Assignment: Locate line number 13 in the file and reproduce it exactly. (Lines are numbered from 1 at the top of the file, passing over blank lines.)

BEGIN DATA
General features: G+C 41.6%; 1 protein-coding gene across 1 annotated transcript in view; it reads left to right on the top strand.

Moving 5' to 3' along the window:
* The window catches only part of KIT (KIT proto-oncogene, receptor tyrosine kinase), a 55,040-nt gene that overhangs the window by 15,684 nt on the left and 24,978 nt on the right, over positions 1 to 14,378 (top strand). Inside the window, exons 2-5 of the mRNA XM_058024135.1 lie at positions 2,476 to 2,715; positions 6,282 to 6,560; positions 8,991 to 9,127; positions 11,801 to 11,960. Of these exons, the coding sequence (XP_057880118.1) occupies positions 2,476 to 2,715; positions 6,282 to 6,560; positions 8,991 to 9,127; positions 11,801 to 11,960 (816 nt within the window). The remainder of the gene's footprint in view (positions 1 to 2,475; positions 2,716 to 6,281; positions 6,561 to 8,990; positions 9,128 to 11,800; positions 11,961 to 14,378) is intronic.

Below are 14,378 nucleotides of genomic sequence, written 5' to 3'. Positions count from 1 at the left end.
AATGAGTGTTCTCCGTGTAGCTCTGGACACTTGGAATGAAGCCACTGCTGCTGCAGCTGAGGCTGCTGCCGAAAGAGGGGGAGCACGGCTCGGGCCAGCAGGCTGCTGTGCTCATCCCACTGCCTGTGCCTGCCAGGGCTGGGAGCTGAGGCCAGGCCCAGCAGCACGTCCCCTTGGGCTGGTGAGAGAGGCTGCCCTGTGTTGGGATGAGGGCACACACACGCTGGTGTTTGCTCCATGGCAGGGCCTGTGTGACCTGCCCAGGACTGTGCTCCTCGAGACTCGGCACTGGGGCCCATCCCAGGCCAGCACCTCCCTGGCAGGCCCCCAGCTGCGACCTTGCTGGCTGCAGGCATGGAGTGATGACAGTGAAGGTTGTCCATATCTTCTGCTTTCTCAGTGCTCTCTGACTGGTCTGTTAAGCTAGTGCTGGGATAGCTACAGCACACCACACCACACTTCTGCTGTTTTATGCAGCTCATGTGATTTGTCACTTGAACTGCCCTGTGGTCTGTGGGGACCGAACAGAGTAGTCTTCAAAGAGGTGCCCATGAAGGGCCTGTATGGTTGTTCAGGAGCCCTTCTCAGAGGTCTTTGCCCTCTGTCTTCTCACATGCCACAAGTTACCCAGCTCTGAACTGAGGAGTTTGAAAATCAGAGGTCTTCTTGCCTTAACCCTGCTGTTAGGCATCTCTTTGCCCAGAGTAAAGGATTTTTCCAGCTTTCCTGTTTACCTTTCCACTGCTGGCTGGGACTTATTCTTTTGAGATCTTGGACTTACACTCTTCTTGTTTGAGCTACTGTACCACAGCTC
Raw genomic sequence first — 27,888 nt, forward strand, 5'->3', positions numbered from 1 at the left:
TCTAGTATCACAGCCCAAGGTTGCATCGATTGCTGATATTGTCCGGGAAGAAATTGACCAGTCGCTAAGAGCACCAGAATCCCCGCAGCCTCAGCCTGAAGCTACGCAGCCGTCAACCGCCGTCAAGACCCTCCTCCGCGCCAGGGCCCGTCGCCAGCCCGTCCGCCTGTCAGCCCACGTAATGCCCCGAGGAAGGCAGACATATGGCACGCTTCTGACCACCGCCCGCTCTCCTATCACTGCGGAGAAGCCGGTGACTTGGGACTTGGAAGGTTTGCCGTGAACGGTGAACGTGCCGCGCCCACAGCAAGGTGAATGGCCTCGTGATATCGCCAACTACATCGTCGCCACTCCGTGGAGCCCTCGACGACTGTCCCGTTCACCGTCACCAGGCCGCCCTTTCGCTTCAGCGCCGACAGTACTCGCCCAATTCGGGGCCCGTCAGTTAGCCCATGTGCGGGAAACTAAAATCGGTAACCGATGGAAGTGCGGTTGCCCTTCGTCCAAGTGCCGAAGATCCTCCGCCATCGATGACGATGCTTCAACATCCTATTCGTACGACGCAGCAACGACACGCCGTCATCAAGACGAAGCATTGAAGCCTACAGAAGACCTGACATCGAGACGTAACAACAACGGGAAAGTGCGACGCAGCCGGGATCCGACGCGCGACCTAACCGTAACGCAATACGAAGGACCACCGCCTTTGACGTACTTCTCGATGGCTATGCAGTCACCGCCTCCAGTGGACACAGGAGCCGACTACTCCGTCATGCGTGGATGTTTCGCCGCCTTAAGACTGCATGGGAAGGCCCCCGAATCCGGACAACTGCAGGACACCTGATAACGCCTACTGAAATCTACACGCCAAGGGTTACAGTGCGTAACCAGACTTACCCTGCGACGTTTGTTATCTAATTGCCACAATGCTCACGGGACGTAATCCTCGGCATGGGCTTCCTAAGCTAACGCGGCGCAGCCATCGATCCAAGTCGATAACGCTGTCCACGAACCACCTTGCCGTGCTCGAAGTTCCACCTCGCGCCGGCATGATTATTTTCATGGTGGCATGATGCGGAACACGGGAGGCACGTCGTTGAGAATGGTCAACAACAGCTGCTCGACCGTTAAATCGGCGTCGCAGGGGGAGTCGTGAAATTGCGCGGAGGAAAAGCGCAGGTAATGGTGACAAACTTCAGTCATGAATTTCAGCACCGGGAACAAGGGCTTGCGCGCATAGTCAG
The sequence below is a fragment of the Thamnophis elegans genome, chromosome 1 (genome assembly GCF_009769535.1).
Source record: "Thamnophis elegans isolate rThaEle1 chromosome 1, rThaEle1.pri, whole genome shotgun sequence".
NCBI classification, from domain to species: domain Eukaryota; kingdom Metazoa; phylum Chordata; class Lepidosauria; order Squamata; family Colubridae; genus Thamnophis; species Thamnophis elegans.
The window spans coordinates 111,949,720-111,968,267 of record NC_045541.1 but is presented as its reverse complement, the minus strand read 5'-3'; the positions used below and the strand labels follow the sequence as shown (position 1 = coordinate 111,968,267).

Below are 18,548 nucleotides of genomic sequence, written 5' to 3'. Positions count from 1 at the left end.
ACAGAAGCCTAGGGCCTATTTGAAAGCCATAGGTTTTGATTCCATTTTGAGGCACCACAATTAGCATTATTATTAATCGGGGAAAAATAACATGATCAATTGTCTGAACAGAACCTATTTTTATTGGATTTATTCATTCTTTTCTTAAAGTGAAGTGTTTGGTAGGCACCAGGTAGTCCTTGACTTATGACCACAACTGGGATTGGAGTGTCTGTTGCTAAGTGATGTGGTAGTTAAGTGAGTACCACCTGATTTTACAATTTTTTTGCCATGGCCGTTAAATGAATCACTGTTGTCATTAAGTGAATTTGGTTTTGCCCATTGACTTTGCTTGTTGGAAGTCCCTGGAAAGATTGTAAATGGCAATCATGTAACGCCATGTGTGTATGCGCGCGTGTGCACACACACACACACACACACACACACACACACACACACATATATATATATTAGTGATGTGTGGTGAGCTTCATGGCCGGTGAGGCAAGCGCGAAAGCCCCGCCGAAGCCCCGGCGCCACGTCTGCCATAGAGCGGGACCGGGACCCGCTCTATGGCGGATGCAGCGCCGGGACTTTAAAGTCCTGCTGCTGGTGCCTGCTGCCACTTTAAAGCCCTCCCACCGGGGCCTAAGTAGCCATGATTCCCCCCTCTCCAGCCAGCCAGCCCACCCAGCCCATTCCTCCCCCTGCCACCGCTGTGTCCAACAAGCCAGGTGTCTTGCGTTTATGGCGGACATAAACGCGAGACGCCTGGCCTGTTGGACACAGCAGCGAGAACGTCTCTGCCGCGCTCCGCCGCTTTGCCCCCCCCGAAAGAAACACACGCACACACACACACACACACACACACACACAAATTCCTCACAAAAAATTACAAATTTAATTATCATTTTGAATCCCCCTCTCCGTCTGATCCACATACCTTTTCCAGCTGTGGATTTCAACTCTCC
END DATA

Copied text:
ACAGAAGCCTAGGGCCTATTTGAAAGCCATAGGTTTTGATTCCATTTTGAGGCACCACAATTAGCATTATTATTAATCGGGGAAAAATAACATGATCAATTGTCTGAACAGAACCTATTTTTATTGGATTTATTCATTCTTTTCTTAAAGTGAAGTGTTTGGTAGGCACCAGGTAGTCCTTGACTTATGACCACAACTGGGATTGGAGTGTCTGTTGCTAAGTGATGTGGTAGTTAAGTGAGTACCACCTGATTTTACAATTTTTTTGCCATGGCCGTTAAATGAATCACTGTTGTCATTAAGTGAATTTGGTTTTGCCCATTGACTTTGCTTGTTGGAAGTCCCTGGAAAGATTGTAAATGGCAATCATGTAACGCCATGTGTGTATGCGCGCGTGTGCACACACACACACACACACACACACACACACACACACACATATATATATATTAGTGATGTGTGGTGAGCTTCATGGCCGGTGAGGCAAGCGCGAAAGCCCCGCCGAAGCCCCGGCGCCACGTCTGCCATAGAGCGGGACCGGGACCCGCTCTATGGCGGATGCAGCGCCGGGACTTTAAAGTCCTGCTGCTGGTGCCTGCTGCCACTTTAAAGCCCTCCCACCGGGGCCTAAGTAGCCATGATTCCCCCCTCTCCAGCCAGCCAGCCCACCCAGCCCATTCCTCCCCCTGCCACCGCTGTGTCCAACAAGCCAGGTGTCTTGCGTTTATGGCGGACATAAACGCGAGACGCCTGGCCTGTTGGACACAGCAGCGAGAACGTCTCTGCCGCGCTCCGCCGCTTTGCCCCCCCCGAAAGAAACACACGCACACACACACACACACACACACACACACAAATTCCTCACAAAAAATTACAAATTTAATTATCATTTTGAATCCCCCTCTCCGTCTGATCCACATACCTTTTCCAGCTGTGGATTTCAACTCTCC